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Nature. 1992 Jul 23;358(6384):341-4.

Deformed autoregulatory element from Drosophila functions in a conserved manner in transgenic mice.

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  • 1Medical University of South Carolina, Department of Biochemistry and Molecular Biology, Charleston 29425.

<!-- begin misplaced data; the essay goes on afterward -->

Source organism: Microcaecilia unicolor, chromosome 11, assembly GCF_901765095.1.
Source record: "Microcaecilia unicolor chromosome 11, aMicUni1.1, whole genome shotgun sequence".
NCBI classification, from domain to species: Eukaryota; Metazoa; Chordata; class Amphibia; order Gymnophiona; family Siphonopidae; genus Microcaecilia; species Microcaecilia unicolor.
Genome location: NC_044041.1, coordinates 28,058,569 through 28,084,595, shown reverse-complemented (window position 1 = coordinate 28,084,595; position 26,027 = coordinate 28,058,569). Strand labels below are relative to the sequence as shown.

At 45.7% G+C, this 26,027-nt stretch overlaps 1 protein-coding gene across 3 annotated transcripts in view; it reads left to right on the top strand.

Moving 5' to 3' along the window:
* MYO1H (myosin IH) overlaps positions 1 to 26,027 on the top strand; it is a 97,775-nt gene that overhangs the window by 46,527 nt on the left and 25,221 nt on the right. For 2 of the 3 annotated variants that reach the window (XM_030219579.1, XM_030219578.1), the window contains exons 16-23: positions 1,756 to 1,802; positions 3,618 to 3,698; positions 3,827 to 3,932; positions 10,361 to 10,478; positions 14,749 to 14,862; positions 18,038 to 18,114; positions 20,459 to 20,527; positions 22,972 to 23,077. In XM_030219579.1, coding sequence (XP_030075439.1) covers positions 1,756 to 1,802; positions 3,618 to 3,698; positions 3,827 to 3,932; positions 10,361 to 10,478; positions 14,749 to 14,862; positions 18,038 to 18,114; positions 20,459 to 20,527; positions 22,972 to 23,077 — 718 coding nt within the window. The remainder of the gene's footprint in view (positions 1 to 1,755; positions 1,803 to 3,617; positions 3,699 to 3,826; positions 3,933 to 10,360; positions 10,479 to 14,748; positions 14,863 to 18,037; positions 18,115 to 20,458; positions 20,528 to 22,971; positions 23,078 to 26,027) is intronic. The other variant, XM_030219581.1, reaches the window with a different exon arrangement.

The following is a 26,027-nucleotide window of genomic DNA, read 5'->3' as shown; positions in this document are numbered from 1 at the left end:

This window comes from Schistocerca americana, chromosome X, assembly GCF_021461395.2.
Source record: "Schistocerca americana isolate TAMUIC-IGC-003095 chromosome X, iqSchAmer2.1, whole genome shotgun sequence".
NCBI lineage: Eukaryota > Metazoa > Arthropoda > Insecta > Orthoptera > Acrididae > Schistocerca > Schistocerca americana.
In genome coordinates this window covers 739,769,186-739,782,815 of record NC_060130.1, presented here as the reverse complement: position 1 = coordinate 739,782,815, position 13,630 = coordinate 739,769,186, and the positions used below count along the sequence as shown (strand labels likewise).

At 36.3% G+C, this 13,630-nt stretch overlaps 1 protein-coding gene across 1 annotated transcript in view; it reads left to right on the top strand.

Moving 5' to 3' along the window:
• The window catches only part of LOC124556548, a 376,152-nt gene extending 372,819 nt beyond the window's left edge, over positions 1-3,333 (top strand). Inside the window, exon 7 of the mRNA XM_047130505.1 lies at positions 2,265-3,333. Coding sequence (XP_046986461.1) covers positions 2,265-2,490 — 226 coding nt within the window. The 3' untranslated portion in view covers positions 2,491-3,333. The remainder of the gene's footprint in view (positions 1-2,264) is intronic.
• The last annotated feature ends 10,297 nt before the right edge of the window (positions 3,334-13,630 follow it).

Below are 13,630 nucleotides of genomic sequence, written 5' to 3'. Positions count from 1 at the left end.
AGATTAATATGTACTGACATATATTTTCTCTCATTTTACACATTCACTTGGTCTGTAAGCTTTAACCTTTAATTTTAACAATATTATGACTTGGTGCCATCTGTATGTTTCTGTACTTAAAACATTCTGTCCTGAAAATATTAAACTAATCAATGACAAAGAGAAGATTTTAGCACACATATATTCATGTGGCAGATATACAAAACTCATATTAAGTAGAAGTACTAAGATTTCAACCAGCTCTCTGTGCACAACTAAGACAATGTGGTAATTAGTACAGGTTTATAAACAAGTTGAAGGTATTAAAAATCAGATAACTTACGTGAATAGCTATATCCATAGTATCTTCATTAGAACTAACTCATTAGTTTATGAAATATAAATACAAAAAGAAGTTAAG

The striking similarities in the structure, organization and anterior-posterior expression patterns between the murine Hox gene system and the Drosophila homeotic gene complexes, called HOM-C (ref. 3), may point to highly conserved mechanisms for specifying positional identities (reviewed in ref. 4). Strong support for this concept lies in the observation of conserved colinearity between the genomic order of the Hox/HOM genes and their unique successive expression domains along the anterior-posterior axes of both mouse and fly embryos. These unique and precise expression patterns appear to be facilitated by multiple cis-regulatory elements (reviewed in ref. 5). One of the few elements characterized in detail is the autoregulatory enhancer of the homeotic gene Deformed (Dfd), which supports expression in subregions of posterior head segments of Drosophila embryos. Here we present evidence that this enhancer is capable of conferring reporter gene expression to a discrete subregion of the hindbrain in transgenic mouse embryos. Remarkably, this anterior-posterior subregion lies within the common anterior expression domain of the Dfd cognate Hox genes in the postotic hindbrain. Our results indicate that the Dfd autoregulatory enhancer is part of a highly conserved mechanism for establishing region-specific gene expression along the anterior-posterior axis of the embryo.

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